Arkansas Car Insurance Calculator: Estimate Your Car Insurance Costs

ByMark Fitzpatrick
ByMark Fitzpatrick

Updated: May 2, 2023

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Jun 21, 2024

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There are several ways to get car insurance quotes in Arkansas. You can reach out to various insurance companies directly or use their online tools.

MoneyGeek’s car insurance calculator is an efficient way to determine car insurance estimates in Arkansas. We also looked into how insurers calculate car insurance premiums in Arkansas. This knowledge can help you understand which factors impact auto insurance costs the most.

Arkansas Car Insurance Calculator: How it Gets You an Instant, Free Estimate

You only need 10–15 minutes to get a car insurance quote in Arkansas. Using MoneyGeek’s car insurance calculator makes it even faster to get a rough estimate. It’s best to have your personal details ready to make the process as efficient as possible.

MoneyGeek’s car insurance calculator considers factors based on your unique profile when calculating premiums. It shows how much you’ll have to pay monthly or annually.

In Arkansas, adding a teen driver, the driver’s age and the policy’s coverage levels impact car insurance costs the most.

Our sample driver profile showed that Southern Farm Bureau offers the cheapest widely available policy in Arkansas at $386 annually. The most affordable option for you may vary, but our calculator provides a close estimate.

Cost shouldn’t be your only consideration. Look into the coverages an insurer offers and the quality of their service.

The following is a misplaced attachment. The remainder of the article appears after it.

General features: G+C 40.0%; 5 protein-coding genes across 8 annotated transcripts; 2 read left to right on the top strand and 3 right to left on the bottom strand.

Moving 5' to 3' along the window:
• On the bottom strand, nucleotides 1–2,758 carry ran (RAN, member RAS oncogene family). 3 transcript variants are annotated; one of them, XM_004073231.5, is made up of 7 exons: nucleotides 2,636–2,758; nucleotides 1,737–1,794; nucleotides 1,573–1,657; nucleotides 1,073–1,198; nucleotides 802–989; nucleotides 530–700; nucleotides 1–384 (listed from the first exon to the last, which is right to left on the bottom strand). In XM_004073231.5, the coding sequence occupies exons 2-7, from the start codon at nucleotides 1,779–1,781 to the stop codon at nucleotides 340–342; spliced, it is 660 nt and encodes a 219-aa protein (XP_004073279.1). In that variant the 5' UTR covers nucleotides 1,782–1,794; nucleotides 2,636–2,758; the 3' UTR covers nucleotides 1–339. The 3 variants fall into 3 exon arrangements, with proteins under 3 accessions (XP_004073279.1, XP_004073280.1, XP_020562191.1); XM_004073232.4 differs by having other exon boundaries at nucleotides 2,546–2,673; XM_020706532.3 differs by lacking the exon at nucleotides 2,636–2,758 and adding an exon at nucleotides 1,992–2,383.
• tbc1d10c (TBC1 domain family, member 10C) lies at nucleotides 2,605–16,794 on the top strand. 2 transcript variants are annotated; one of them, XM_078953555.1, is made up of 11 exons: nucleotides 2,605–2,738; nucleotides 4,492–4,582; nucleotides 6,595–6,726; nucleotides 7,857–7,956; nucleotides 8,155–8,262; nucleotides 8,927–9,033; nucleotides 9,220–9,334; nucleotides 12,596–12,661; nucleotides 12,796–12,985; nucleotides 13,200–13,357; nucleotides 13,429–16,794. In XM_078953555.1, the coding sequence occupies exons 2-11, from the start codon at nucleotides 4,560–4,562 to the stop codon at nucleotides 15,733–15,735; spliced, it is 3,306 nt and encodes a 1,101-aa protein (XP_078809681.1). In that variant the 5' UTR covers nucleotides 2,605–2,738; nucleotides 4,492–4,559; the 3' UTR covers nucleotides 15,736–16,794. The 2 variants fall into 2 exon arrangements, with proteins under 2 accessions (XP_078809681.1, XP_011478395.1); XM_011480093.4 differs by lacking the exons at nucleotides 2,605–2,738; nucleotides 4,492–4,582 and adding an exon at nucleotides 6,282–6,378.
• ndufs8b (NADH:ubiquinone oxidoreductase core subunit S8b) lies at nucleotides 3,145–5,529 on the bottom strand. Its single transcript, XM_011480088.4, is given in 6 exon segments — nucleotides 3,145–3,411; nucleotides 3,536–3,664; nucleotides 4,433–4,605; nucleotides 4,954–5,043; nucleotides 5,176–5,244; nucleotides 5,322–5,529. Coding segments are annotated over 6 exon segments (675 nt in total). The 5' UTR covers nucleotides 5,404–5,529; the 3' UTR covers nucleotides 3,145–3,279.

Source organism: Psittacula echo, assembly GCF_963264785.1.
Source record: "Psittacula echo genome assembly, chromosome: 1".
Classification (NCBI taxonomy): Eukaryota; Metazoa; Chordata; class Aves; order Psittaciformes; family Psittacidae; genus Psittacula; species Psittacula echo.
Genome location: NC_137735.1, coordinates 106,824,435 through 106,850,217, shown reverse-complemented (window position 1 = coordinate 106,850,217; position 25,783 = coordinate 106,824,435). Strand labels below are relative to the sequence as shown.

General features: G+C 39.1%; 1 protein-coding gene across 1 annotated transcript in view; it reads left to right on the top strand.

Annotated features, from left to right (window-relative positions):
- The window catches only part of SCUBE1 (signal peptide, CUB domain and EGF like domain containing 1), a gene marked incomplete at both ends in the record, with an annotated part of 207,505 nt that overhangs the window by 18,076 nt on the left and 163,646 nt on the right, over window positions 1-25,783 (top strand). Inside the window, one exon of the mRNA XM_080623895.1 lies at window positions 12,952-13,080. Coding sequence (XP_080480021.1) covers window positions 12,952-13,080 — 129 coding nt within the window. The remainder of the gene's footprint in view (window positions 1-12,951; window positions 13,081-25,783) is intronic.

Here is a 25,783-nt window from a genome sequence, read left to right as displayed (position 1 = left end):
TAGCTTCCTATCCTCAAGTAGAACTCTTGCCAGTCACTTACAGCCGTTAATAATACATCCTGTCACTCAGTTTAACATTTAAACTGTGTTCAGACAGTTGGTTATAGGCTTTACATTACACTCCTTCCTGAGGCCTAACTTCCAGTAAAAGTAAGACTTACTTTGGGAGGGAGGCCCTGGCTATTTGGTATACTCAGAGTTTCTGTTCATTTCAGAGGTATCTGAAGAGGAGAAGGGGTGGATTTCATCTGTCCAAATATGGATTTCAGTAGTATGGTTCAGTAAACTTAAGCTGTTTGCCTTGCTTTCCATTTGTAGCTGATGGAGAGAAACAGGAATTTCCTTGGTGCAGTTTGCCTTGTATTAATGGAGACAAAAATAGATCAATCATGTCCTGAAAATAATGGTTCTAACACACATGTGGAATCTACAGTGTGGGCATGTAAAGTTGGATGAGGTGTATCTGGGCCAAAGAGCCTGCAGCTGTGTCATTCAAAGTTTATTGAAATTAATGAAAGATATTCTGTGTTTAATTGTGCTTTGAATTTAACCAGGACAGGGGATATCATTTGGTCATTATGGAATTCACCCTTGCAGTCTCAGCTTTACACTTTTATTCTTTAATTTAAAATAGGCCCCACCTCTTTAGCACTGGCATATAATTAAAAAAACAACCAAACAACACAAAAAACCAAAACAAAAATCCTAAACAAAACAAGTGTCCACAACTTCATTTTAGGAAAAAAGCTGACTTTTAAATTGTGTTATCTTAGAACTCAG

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To find the cheapest car insurance in Arkansas, we suggest using MoneyGeek’s car insurance calculator or browsing our collection of sample driver profiles.

MoneyGeek also computed the average cost of car insurance in Arkansas so you can see how it compares to the rates in other states.

If you prioritize both affordability and high-quality service, MoneyGeek evaluated various insurers and determined the best car insurance companies in Arkansas.

How Car Insurance Premiums are Calculated in Arkansas

Like other states, insurers in Arkansas calculate car insurance rates using various factors. MoneyGeek’s analysis shows that adding a teen driver to a family policy, the age of the insured driver and the policy’s coverage levels have the most significant impact on premiums.

Adding a teen driver, which is the top factor in Arkansas, can increase the cost of car insurance by 3.5x.

How Much Adding a Teen Driver Matters in Calculating Car Insurance in Arkansas

Teen drivers between the ages of 15 and 19 have a higher rate of fatal crashes. Their lack of skills and general inexperience contribute to this, making them riskier to insure. When they have friends in the car with them, the likelihood of an accident becomes even higher.

All of these lead to insurers charging higher rates. Adding a teen driver to your family policy increases your premium by roughly 3.5x in Arkansas.

How Much Age of Driver Matters in Calculating Car Insurance in Arkansas

Age is another factor that heavily affects car insurance rates in Arkansas. As drivers mature, car insurance companies often offer lower premiums.

In Arkansas, age may increase auto insurance rates in Arkansas by 2.7x if you’re comparing a teen driver to a typical 40-year-old.

How Much Coverage Levels Matters in Calculating Car Insurance in Arkansas

The more coverage you have on your policy, the more expensive the premium becomes.

The cheapest policy in Arkansas only has liability-only insurance with state minimum limits. If you decide to go with full coverage car insurance with high liability limits, your rates can increase by roughly 2.3x.

How Much Credit Score Matters in Calculating Car Insurance in Arkansas

Insurers in Arkansas include credit scores when calculating premiums because they indicate how well the driver manages their finances. The better your credit standing is, the more likely you’ll be able to pay your premium on time.

Your credit score can increase your auto insurance premium by an average of 2.2x. Drivers with excellent credit standing typically have the most affordable rates, while those with poor credit scores have the most expensive premiums.

How Much Car Model Matters in Calculating Car Insurance in Arkansas